We worry about children with guns, violence in schools, and street crime. We wonder why we have so much immorality, crime, broken families, etc. This disintegration of the moral foundations of our society has been the result of the loss of religious and moral principles, leading increasingly to a lack of discipline, self-respect, and moral restraints.

School prayer and the Ten Commandments have already been removed from government schools and most public places. Should we also extirpate such phrases as "God Bless America," "In God We Trust," etc., because someone is offended? There is no Constitutional right of protection against being offended. Flag burning, nude dancing and other forms of offensive speech, as distasteful as they may be to many Americans, are permitted. The Supreme Court has even ruled that as offensive as the Westboro Baptist Church funeral protests were, nevertheless, they were protected free speech. And yet, many politicians want to ban religion completely from public life because it is offensive to various sects and political groups.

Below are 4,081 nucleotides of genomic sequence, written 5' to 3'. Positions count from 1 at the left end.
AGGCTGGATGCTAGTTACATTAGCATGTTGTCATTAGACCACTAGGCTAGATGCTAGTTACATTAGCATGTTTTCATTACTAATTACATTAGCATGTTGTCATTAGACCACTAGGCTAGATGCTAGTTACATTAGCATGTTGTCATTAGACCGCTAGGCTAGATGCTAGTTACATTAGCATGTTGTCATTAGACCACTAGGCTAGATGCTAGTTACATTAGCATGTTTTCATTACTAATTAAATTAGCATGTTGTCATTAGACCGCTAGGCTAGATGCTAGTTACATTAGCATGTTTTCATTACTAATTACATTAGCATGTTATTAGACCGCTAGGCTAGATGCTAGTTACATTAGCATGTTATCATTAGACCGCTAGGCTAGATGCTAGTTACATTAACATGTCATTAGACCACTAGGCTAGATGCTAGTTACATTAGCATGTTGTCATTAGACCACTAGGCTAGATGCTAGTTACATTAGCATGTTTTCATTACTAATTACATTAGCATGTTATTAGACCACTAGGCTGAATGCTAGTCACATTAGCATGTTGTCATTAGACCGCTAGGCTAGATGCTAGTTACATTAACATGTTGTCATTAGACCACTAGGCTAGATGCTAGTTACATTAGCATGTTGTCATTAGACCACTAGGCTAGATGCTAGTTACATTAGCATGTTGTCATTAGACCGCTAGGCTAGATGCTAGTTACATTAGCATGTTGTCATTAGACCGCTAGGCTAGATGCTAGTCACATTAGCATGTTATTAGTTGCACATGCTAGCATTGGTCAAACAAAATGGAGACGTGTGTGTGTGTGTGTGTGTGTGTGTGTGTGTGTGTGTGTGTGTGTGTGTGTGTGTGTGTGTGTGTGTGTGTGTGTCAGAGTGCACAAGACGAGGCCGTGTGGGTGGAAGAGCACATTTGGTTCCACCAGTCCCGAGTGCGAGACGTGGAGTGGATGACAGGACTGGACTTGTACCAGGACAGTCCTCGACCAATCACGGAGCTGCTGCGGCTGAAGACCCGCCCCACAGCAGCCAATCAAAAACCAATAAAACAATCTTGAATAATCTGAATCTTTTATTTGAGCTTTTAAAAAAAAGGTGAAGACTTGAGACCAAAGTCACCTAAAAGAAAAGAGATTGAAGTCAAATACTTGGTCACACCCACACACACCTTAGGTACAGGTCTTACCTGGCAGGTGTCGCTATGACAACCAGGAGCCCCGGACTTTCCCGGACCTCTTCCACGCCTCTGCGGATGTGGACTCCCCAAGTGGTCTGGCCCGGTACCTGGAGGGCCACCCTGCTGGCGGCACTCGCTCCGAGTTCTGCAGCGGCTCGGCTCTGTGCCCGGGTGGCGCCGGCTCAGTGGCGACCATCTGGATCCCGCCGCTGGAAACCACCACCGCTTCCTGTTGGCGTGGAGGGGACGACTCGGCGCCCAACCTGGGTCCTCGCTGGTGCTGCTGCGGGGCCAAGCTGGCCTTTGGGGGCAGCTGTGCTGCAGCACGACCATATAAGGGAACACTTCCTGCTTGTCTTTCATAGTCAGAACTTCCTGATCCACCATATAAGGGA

Our Constitution gives us freedom of worship, not proscription of religion in personal and public life. All ten of the enumerated rights enshrined in the Bill of Rights secure individual liberties and limit the power of government. They do not establish government policy. Why would the "free exercise of religion" clause be any different?

The “separation of church and state,” if we may call it that, really referred to the refusal of the establishment of a state religion. Our Founders correctly rejected not only the formation of a theocracy but also the establishment of an official state religion, as was the case in Great Britain, the nation from which they had just separated.*